When a 48% polling lead became an actual 11.9%?
My most profitable political wager of all time up to eight years ago was a spread bet that Ken would get less than 50% in first preference votes in the first London Mayoral contest. For all the signs were that Ken, then standing as an independent, was going to overwhelm his opponents by a staggering margin and many took it as read that he would get 50% on the first round.
For the evidence from the last two elections is that Ken’s supporters appear much more willing to say they will vote for him than in practice they actually do.
The pie-chart on the right from March was from six weeks before the 2000 election when Ken’s share topped the 60% mark with an amazing 48% lead over the person who was to finish second, the Tory, Steve Norris. As it turned out when the votes were counted Ken’s eventual lead on first preferences was just 11.9% – some difference.
It got a little bit better by polling day but not much. The eve of poll survey in the Evening standard had these shares Livingstone 51%: Norris 17%: Dobson 16%: Kramer 12%.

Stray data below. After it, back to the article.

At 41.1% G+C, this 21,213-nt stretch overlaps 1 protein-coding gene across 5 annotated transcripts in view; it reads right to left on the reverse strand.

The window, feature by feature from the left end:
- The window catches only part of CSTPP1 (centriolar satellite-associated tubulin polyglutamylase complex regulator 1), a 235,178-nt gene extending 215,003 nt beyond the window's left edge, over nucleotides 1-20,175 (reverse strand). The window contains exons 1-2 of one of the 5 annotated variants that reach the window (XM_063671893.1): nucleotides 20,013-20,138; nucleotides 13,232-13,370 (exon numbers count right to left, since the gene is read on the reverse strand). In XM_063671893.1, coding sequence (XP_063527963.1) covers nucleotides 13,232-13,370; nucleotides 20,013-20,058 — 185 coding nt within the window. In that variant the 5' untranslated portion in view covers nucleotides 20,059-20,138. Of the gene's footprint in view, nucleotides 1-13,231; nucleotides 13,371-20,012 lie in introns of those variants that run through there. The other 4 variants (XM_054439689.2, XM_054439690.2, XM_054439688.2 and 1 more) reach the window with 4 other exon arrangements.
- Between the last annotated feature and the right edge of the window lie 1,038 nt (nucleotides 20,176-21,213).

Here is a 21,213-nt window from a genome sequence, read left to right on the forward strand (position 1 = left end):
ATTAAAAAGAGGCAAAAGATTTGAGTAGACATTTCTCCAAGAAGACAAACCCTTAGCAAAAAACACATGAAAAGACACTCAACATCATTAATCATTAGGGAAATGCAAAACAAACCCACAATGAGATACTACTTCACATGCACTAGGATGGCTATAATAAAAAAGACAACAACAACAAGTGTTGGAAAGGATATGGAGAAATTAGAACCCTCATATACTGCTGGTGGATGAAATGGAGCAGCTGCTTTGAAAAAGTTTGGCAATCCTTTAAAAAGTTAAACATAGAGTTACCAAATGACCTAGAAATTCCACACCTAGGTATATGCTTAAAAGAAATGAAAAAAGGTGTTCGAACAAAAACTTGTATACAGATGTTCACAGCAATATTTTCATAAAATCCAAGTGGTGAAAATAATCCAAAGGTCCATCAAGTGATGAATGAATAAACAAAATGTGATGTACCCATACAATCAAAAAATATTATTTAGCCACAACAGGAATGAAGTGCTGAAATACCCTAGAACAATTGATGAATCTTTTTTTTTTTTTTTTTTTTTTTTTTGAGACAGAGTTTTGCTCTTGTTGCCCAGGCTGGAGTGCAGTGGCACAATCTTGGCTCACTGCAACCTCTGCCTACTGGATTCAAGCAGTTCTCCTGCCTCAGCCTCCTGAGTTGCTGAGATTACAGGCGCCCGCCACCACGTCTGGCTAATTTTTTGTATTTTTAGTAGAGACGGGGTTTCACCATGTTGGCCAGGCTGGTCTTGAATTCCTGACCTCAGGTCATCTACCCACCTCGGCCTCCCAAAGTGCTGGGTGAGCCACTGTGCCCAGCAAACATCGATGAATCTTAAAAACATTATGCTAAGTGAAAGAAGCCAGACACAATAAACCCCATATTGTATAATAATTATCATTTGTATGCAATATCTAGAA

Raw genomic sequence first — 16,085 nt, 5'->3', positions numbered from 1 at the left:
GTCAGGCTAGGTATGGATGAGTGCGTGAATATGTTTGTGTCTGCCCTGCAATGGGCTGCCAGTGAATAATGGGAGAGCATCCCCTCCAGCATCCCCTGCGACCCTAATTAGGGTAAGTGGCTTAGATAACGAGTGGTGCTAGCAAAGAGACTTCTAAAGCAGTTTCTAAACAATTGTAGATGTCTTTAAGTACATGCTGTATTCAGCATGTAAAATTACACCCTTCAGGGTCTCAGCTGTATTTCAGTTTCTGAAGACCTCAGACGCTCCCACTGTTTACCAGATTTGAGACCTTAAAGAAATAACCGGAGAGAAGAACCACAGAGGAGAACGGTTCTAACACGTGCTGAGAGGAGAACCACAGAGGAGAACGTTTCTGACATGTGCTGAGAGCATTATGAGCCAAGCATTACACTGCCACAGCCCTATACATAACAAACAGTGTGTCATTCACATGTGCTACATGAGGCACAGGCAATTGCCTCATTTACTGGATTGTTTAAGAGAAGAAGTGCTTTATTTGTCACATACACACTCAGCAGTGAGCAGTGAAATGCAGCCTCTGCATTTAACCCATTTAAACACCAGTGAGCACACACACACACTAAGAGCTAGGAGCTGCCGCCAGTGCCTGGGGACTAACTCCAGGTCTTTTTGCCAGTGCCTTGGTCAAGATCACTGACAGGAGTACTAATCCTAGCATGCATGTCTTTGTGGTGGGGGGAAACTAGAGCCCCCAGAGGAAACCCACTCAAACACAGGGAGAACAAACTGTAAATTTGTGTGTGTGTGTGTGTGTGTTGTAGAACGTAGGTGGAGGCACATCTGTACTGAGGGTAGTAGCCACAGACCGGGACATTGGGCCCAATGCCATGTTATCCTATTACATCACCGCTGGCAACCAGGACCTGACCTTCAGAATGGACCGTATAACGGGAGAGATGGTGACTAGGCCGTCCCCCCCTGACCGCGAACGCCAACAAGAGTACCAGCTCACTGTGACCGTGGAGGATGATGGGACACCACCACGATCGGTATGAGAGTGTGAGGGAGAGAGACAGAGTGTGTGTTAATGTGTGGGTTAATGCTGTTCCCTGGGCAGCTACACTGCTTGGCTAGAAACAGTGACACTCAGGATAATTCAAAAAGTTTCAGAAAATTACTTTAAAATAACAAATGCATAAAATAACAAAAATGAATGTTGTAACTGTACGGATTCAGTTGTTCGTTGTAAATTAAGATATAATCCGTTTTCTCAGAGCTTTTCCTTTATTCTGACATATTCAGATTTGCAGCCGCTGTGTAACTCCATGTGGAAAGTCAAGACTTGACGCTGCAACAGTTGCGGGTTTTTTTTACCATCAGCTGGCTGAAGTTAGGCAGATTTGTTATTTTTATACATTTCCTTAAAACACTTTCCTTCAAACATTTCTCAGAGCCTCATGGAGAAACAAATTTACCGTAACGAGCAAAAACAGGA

Compare those numbers with the actual votes Livingstone 39%: Norris 27.1%: Dobson 13.1%%: Kramer 11,9%. So Ken’s eve of election polling lead was 34% which was almost triple what actually happened.
In that election every single poll from every single poster that carried out surveys came up with huge over-estimates of Ken’s margin over the Tory.
Move on four years to 2004 and most of the polling was done by the internet pollster, YouGov. The only survey by a phone pollster produced an inflated margin for Ken though not on the scale of 2000. Thus the equivalent to yesterday’s YouGov survey had Livingstone 41%: Norris 27%: Hughes (LD) 17%
The final YouGov poll four years ago had it at Ken 37% to Norrisâ€™s 26% on first preferences. In the election the shares were Ken 35.7% to Norrisâ€™s 28.2%. So the predicted YouGov margin was 11% compared with the 7.5% that actually happened.
It is perhaps worth reminding ourselves when we see current polling predictions in the 40s that last time Ken’s share of the first preferences was not much more than a third.
My default position on the 2008 race is that Ken is still enjoying a polling bonus and if the final surveys have them level-pegging I would still bet against him.
Latest betting prices are here.